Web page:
12 Tools for characterizing the institutional context
Eliciting decision calendars When/how are decisions made? Where is climate information relevant to decisions? Method = interviews, analysis of decision processes DECISION-CALENDARS: Which decisions could include climate information? EXAMPLE: Fixed period – operate conservatively to prevent floods, ensure inflow clear candidate time period for new information Crucial variable = winter snowpack ( spring inflow) Crucial time of information = Aug – Dec -- points out an important point that works needs to be done as a whole, as an iterative process. DC work = more productive when we know something about what kind of information is available, when, about what, with what lead time. Forecasting/other climate analysis work can become more fruitful with knowledge about what type/timing of climate information would be most useful. What is predictable? What information is needed? What areas of operations are amenable to improvement? Winter climate = most predictable, based on PDO (persistence) and ENSO (forecasts available previous June/July) Pursue value of incorporating climate forecast information into snowpack forecasts and spring streamflow forecasts during Aug – Dec, change rule curves? Know priorities, so ensure their protection. Example: Columbia basin operating periods 1. Fixed period (Aug-Dec) Assume the worst about spring inflow 2. Variable period (Jan-Jul) Use snowpack measurements to estimate spring inflow

13 Tools for characterizing the institutional context
Involving stakeholders A salient assessment requires active two-way communication Human dimensions research relies on stakeholders’ knowledge Provides a means of disseminating results Putting in Practice: water workshops interviews general outreach policy-maker workshops Salience: communication with resource managers, planners & decision makers to ensure that research is directed towards relevant topics and problems, and is undertaken at the appropriate time and space scales Close communication with resource managers, planners, and decision-makers is essential for for ensuring that the research products are both useful and used to inform management and planning decisions. HD: research relies on information that can only be provided by the managers and planners themselves To evaluate the actual use of climate forecasts, for example, we would need to ask resource managers, “how is climate information incorporated into your management and planning processes? How does the institutional structure facilitate or hinder your adaptation of typical practices to make use of new information?” Disseminating results, receiving feedback and guidance for future assessment projects Finally, in order to work towards increasing the use of climate information in regional decision-making and planning processes, the assessment team requires a means of disseminating its research results. EXAMPLES: water workshops – different time & space scales Interviews – evaluated actual use of climate forecasts and perceived vulnerability to drought Policy maker workshops – learned to talk about drought impacts and preparing for drought. Not to talk about climate change.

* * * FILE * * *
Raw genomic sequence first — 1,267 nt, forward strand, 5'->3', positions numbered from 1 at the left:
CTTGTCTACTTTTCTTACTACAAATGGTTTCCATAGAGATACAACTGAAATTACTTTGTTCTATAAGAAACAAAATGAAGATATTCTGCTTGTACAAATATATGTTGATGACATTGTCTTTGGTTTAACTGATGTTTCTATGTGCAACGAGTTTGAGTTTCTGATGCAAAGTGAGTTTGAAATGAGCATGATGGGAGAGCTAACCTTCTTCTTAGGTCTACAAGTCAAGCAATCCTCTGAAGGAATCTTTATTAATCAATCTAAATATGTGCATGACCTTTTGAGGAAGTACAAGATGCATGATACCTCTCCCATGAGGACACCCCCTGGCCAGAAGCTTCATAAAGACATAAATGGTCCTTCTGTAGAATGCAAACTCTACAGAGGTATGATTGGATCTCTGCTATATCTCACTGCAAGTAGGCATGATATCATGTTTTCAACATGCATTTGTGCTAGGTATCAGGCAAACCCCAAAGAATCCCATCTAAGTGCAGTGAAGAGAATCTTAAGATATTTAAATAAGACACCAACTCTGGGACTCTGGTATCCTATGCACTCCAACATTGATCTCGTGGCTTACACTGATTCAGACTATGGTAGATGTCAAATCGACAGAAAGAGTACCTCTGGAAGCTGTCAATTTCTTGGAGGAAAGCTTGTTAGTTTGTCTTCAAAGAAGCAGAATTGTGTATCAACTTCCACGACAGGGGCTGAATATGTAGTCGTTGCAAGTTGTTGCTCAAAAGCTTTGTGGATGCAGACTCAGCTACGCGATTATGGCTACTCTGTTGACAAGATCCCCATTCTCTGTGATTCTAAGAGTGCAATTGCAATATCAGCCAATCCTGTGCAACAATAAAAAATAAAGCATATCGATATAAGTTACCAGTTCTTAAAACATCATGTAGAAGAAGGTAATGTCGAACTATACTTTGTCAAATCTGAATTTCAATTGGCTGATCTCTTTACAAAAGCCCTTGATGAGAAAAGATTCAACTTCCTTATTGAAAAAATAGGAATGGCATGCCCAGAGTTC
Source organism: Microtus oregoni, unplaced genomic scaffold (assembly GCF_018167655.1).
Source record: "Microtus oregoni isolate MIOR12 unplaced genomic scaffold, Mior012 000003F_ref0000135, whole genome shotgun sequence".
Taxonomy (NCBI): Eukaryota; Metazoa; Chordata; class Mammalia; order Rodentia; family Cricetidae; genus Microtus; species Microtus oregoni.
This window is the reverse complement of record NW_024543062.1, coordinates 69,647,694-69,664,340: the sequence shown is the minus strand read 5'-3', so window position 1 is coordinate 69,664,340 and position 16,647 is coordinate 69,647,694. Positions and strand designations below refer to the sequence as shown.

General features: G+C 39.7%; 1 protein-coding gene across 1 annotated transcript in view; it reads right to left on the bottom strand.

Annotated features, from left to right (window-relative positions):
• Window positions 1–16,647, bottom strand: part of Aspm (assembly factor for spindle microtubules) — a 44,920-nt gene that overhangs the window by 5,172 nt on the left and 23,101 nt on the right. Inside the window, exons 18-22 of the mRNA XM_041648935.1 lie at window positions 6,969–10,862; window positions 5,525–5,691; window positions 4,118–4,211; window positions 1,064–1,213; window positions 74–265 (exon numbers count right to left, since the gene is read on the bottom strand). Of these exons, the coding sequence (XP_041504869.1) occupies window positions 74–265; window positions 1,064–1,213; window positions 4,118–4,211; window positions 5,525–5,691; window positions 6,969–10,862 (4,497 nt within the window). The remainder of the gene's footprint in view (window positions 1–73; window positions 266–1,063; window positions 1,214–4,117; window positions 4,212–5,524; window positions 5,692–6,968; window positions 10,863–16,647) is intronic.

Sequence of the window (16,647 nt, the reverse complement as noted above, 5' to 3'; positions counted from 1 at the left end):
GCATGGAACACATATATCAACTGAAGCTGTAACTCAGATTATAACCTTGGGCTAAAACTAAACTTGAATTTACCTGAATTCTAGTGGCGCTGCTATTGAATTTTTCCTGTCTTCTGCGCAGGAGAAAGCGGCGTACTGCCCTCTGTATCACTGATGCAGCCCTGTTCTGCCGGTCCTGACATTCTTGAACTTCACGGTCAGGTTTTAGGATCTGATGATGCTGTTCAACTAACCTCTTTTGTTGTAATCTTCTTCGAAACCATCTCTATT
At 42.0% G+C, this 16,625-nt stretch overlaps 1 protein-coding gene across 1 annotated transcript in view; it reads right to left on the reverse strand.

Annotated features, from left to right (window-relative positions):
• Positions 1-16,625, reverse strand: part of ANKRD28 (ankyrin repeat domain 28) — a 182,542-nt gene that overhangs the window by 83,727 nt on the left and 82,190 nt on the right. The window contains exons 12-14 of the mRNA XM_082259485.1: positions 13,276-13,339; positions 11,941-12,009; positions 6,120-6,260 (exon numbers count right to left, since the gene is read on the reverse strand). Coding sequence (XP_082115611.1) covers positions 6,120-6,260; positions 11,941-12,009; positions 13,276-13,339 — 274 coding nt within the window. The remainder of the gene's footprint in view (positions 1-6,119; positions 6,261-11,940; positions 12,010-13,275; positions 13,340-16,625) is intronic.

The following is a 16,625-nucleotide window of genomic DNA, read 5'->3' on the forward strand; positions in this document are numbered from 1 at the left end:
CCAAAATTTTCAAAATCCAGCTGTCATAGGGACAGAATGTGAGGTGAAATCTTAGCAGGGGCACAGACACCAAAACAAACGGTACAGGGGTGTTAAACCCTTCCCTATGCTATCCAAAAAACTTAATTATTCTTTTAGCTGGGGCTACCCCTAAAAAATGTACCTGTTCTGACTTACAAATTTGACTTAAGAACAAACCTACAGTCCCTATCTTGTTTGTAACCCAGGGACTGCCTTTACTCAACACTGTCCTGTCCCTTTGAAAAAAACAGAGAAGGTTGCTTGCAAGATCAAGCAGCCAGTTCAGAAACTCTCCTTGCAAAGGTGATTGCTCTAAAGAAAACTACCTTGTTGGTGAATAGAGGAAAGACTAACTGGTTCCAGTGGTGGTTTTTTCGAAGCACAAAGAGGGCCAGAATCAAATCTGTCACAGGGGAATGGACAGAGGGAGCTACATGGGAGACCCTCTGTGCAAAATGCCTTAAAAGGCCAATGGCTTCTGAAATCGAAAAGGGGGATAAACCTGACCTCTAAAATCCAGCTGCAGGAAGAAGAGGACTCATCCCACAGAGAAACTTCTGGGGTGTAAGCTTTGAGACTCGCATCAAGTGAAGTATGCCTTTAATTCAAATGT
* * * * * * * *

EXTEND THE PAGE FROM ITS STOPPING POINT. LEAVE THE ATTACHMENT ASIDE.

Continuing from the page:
14 e.g., Miles et al. 2000

15 Vertical Assessment Integrated assessment of climate impacts on the Columbia River basin Miles et al. 2000 Value of climate forecasts for Columbia basin hydropower production Hamlet et al. 2001, Huppert et al. 2001 Implications of climate change for PNW urban water resources Palmer and Hahn 2002 Analyses of the institutional context of regional water resources management and potential use of climate forecasts in management Callahan et al. 1999, Gray 1999 Transboundary Issues in the Columbia River Basin Hamlet 2003 Fisheries Management Applications Mantua and Francis 2003 Climate Change, Carbon, and Forestry Innes et al. 2004 Climate Impacts on PNW Resources Rhythms of Change, Chs. 6-9 Outreach: Sectoral Workshops

16 Horizontal Assessment
ENSO PDO Streamflow Snow Coho Mote et al. 2003 Compare results across sectors  Synthesize results across region  Potential Impacts of Climate Change

17 Horizontal Assessment
More Difficult: weave the vertical assessments together into a fully integrated horizontal assessment forests and hydrology -> forest hydrology forests, hydrology, salmon, coastal erosion -> integrated coastal watershed management return to the core questions of sensitivity, adaptability & vulnerability

18 Goals and methods • Overarching Goal: to understand and evaluate the role of climate in our lives • Answer the questions of sensitivity/vulnerability/adaptability using this model as our guide • Need to go beyond traditional reductionist approaches

19 An alternative conceptual model: McEvoy’s sustainable fishery
Economy Legal system (law & policy) Nature

20 Using the Kaje method for conceptual mapping